Page 4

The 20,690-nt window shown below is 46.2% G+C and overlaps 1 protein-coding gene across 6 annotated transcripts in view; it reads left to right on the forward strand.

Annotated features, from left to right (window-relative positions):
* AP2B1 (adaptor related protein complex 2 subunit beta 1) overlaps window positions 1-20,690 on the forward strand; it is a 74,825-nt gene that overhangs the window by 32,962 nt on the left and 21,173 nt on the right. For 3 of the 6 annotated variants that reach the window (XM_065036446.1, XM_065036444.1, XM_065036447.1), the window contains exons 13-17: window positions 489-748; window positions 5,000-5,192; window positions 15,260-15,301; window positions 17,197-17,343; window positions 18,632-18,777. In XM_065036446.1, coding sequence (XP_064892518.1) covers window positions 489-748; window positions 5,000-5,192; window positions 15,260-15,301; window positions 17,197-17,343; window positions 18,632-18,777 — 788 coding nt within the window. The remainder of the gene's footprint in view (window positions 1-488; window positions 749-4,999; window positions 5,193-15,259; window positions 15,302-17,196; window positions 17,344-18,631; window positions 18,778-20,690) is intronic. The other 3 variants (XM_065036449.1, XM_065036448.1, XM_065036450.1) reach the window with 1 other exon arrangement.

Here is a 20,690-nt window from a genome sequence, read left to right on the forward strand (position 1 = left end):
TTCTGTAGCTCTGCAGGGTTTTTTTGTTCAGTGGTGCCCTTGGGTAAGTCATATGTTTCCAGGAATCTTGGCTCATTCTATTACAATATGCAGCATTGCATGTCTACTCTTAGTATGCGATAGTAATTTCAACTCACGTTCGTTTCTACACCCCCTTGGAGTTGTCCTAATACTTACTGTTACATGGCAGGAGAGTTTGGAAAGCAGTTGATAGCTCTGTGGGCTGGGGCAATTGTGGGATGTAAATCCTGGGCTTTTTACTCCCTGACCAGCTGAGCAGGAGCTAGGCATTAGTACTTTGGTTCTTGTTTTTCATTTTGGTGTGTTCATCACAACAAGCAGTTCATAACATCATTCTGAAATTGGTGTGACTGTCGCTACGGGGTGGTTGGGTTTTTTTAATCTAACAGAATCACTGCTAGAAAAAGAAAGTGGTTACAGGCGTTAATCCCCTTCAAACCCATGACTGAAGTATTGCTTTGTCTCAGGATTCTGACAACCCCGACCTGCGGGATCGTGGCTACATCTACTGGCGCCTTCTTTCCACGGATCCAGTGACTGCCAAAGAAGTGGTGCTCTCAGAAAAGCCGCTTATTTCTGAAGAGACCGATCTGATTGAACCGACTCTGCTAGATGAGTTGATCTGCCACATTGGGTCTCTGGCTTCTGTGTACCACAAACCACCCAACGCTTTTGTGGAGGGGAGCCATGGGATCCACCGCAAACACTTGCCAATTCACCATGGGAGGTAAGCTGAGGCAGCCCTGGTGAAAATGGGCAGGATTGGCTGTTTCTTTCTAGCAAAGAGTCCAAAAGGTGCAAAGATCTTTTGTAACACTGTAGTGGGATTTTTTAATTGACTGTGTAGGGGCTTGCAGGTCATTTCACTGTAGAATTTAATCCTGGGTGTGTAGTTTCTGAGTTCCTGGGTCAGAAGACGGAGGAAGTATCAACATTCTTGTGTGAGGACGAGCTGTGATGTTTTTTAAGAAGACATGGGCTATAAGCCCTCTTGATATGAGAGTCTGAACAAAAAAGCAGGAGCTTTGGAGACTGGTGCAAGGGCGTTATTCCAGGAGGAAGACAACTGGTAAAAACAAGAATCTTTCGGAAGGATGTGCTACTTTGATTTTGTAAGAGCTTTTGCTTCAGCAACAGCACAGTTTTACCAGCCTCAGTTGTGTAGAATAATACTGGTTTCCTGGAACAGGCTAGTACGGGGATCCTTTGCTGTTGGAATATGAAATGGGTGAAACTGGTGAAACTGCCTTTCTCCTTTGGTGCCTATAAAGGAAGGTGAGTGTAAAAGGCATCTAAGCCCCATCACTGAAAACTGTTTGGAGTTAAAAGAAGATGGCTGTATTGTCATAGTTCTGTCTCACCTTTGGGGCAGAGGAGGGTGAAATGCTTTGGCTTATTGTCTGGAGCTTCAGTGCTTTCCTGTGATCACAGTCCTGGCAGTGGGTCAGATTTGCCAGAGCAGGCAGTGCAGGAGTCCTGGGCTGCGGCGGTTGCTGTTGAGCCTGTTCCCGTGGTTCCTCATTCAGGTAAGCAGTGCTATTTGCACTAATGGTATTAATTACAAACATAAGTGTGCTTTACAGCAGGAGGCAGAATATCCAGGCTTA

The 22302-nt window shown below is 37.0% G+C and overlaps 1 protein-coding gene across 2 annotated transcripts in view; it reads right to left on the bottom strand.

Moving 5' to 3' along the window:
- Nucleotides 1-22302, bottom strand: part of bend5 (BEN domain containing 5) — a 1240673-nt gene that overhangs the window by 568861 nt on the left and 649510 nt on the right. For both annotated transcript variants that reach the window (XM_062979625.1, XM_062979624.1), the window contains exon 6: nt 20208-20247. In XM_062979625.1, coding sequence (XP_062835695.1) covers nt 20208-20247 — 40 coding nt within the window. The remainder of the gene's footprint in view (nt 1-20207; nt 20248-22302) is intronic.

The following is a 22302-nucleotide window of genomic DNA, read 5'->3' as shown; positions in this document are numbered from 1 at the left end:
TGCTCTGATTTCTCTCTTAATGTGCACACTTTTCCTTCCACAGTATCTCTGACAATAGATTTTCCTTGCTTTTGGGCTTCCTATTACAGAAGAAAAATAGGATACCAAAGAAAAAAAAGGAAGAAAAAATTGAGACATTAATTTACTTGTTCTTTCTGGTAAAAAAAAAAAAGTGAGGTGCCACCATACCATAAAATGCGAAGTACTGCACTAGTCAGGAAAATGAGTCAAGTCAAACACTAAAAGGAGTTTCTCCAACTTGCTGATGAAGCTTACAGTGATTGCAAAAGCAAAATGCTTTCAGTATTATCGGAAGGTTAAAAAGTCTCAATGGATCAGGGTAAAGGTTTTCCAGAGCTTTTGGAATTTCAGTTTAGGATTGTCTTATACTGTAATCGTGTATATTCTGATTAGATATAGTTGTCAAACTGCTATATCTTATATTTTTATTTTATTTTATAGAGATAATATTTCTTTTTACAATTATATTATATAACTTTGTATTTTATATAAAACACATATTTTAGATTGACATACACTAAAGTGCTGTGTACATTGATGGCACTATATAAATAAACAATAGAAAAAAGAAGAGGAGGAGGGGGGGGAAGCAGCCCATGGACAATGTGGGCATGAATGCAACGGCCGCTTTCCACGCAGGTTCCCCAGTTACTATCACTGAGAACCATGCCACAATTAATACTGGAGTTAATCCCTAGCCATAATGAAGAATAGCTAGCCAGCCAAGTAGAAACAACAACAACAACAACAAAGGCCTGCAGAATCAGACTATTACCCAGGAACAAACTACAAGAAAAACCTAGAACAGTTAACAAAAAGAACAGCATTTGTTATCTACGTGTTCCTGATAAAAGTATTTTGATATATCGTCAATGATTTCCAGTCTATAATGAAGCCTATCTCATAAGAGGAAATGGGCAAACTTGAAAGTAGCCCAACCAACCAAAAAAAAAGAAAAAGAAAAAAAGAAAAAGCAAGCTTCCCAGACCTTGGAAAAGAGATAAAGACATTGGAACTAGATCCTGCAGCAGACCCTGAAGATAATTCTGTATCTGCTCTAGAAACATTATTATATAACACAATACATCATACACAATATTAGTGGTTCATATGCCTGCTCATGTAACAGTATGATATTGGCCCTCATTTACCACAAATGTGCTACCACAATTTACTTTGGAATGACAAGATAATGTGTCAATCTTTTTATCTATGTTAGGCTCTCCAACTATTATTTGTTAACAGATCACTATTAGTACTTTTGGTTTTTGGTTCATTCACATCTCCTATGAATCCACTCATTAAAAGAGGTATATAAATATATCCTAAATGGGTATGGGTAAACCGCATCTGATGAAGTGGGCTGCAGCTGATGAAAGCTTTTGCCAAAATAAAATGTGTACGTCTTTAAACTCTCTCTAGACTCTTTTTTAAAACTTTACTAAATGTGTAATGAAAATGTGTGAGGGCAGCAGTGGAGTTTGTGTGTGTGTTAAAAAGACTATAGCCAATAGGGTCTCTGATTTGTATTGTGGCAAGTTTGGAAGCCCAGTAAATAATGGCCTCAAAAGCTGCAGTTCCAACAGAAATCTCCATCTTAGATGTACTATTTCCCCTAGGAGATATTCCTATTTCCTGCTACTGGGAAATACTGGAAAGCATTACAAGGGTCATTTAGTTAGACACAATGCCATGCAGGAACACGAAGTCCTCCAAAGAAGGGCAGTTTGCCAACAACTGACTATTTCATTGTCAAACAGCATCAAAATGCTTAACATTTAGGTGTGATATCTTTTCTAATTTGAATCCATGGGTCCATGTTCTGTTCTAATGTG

himself is enough accumulated brainpower to work out every detail of a superb school system. Instead, a quarter-century of obtuseness by our state leaders has brought all these eminently well-intentioned people here, playing their roles in the elaborate ritual of contentiousness inherent in the legal process, immersed in all the information, all the documentation all of it, in a sense, wasted. You probably could have run a small school district for a year on the money spent defending an obsolete, unfair system. Instead, the lawyers slog it out, in a forum intended to adjudicate disputes between parties, not to design elaborate administrative plans … while the kids wait yet another year. Think what a message the government would have sent to schoolchildren, and their parents, if instead of being dragged halfway to equity through a slough of legal delays, it had forthrightly done the right thing in the first place. That would have told our youth that education is a priority, that We care about their future, that the schooling of Texas chil dren is so important that their leaders were willing to stand up and create a system so good and so fair that all our children would have the chance to go as far in their lives as their talent and ambition will take them. Right now, too many of them don’t have that opportunity. And the only example our leaders have set for the children is one of the consequences of ignorance. The lesson isn’t worth the tuition. On that map in Judge McCown’s courtroom, there’s an inset, showing Texas’s position on the North American continent. The Republic’s relative size is far greater than today, both because much territory was ceded to other states and because advances in cartography permit more accurate depictions. Yet Texas seems today diminished in other ways as well, diminished in the size of its heart, the heart that Clayton Williams is so fond of talking about. We rank near the bottom in so many of the categories of compassion, but perhaps none are more tragic than those shameful figures on education spending and educational achievement, because they betray the future as well as the present. What’s worse is that it wouldn’t even take much courage for our leaders to make it right; polls consistently show voters are willing to make tax sacrifices for educating their children. The obstructionist legislators won’t see the results of their cowardice on the House floor. The full effects will be visible in those classrooms in Edgewood ISD, in the Valley, in the Fifth Ward in leaky ceilings, ragged textbooks, blighted futures. Meanwhile, the legal proceedings grind on in the Travis County courthouse, as our taxpayer-financed lawyers continue their tortuous defense of a worldview that has passed into history as surely as the Texas in that map on the wall. Come September, the school bells will ring again, in a system that is little better for many students than it has ever been. Shouldn’t we all understand, by now, for whom those bells will toll? SOCIAL CAUSE CALENDAR NAST & HOMER IN HOUSTON The Pen and the,Sword: Winslow Homer, Thomas Nast, and the American Civil War, an exhibition of over 50 prints, will be on display August 4-February 3 at the Houston Museum of Fine Arts. For more information call 713/639-7540. POLISH TEXAS The Institute of Texan Cultures in San Antonio will exhibit Panna Maria: An Image of PolishTexans ,July 25-October 21. This contemporary photographic essay by Joseph Jaworski documents the people, land, occupations, and church of Panna Maria, Texas, the oldest Polish settlement in the United States. For information, call 512/226-7651. CURE CONVENTION IN HUNTSVILLE Citizens United for Rehabilitation of Er vention in Huntsville, Saturday, August 11. CURE is a nationwide organization working for reform of the criminal justice system. The convention will include workshops with prison officials, discus sions of capital punishment, public ac countability of real costs of operating prisons, and meetings with “successful ex-exes. Some informal meetings and social events will be held on the Friday night before the convention. For informa tion, write Convention Chairperson Ray Hill, PO Box 3624, Houston Texas 77253. For reservations at the Criminal Justice OBSERVANCES July 28, 1859 First oil well drilled. July 28, 1868 Fourteenth Amendment to the U.S. Constitution ratified, guaranteeing due process of law to all citizens except Native Americans. August 3, 1981 President Reagan fires 11,500 striking air traffic controllers. August 5, 1884 Cornerstone for Statue of Liberty placed. August 6, 1945 Atomic bomb dropped on Hiroshima, Japan. August 7, 1964 Congress passes Gulf of Tonkin resolution, granting President Johnson power to wage war in Indochina. August 8, 1974 Richard Nixon resigns. August 9, 1945 Atomic bomb dropped on Nagasaki. August 14. i 457 First book printed. August 14, i46 Thoreati jailed for tax resistance. August 14, 1935 President Roosevelt signs Social S,:curity Act. August 15, 1969 Woodstock festival begins in New York. convention is open to the public and the media. Registration fee is $5.00. FAULK TRIBUTE The Man Who Beat the Blacklist, Bill Moyers’s biography/appreciation of John Henry Faulk filmed last year, will air in many Texas markets around August 1st. Check local public television listings for the airdate in your area. FOLKLIFE FESTIVAL The 19th Annual Texas Folklife Festival will be held from August 2-5 at the Institute of Texan Cultures in San Antonio. The festival presents a panoply of Texas’s many cultures, as experienced through dance, art, music, food, crafts and other traditions. For more information call 512/ 226-7651. PANTEX PROTEST IN AMARILLO The seventh annual protest by peace and justice activists at the Pantex nuclear weapons plant outside Amarillo will be held at the Peace Farm adjacent to the plant from Friday, August 3-Sunday, August 5. The theme of this year’s Pantex Pilgrimage and Peace Camp will be “Celebrating a World Without Walls.” Bicycle pilgrims will ride across the state, speaking about Pantex and the arms race in the towns they visit, and will reach the Peace Farm on August 3. Saturday morning features workshops on the techniques of peace activism, and will include a speaker from Eastern Europe. A Peace Festival and Progressive Cause Gathering will be held in Amarillo Saturday afternoon, and folk singer Odetta will wind up the festival with a concert at 8 p.m. There will be an ecumenical service and action at the Pantex main gate Sunday morning. The event is sponsored by the Red River Peace Network, a coalition of Texas, Oklahoma and New Mexico activists. For information, contact the Peace Farm, HCR 2 Box 335-1715. THE TEXAS OBSERVER 17